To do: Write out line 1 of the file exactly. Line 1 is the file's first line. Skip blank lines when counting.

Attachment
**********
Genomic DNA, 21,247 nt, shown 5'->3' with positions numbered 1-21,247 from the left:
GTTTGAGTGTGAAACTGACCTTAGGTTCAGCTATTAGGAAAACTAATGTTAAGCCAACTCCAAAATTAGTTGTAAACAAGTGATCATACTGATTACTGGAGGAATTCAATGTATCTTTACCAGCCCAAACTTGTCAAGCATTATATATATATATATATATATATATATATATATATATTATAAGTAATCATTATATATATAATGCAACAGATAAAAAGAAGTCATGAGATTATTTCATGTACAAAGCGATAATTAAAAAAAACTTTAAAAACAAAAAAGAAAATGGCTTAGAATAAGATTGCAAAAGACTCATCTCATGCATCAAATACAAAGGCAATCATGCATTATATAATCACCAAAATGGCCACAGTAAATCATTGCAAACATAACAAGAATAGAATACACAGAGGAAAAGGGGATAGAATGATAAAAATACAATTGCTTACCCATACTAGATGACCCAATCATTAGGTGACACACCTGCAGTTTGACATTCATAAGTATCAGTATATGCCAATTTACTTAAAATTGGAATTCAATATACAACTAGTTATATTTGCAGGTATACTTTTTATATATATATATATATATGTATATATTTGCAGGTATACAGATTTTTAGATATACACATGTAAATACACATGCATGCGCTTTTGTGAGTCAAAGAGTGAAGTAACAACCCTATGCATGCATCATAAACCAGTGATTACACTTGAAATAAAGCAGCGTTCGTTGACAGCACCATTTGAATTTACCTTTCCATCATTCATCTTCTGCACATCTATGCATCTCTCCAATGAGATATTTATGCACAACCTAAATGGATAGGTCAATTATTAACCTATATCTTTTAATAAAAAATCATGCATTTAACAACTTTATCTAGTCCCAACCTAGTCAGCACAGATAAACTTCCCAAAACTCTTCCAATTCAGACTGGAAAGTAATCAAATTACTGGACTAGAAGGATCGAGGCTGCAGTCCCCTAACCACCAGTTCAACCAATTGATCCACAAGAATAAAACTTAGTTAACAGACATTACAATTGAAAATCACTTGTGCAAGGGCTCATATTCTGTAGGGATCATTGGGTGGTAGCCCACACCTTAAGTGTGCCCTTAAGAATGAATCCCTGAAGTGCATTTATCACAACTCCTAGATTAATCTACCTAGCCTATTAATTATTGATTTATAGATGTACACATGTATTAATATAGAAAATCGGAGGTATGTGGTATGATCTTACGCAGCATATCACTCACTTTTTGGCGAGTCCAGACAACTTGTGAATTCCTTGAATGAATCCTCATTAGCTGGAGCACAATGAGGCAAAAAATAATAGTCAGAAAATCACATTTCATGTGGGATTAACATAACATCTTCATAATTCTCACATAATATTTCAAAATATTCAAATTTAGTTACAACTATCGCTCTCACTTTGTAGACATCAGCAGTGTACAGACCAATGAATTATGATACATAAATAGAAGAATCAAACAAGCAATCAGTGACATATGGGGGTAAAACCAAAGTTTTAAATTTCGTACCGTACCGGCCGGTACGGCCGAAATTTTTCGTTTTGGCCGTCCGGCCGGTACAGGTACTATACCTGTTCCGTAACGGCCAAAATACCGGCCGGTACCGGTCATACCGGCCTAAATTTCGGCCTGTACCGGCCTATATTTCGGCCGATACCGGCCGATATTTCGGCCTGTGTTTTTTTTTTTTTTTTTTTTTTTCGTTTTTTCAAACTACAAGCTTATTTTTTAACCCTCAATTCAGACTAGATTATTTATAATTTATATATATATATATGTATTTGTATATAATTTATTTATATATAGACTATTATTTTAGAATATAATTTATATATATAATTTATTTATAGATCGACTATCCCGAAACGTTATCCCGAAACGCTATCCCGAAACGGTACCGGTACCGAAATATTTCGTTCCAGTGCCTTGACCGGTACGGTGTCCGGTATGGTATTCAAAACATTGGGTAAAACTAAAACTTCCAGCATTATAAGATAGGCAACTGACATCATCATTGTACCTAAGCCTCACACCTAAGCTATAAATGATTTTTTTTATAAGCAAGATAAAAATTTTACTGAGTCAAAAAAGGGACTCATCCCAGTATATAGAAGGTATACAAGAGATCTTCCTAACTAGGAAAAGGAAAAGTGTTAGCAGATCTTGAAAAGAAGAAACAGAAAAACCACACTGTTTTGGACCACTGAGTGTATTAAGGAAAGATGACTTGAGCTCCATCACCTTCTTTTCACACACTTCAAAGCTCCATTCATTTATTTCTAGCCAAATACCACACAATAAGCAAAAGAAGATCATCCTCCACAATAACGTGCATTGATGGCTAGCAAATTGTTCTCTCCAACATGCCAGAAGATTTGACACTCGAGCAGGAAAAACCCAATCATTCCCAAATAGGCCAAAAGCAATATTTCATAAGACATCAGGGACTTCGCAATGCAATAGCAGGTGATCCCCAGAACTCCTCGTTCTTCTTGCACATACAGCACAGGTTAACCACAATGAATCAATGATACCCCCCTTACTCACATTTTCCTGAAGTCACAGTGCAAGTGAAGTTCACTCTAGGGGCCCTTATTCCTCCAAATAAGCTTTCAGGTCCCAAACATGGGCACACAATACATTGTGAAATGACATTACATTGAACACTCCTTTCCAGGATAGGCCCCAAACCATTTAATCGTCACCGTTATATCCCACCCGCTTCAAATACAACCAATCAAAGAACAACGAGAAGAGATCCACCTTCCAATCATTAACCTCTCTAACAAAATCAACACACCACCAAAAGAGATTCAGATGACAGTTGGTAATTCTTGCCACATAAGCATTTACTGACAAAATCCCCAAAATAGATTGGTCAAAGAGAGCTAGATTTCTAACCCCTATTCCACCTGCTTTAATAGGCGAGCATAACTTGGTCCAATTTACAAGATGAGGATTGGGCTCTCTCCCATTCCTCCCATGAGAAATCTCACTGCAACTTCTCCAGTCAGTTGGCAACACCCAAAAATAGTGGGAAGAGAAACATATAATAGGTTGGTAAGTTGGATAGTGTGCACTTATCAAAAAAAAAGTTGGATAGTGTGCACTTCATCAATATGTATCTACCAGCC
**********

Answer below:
Genomic DNA, 21,247 nt, shown 5'->3' with positions numbered 1-21,247 from the left: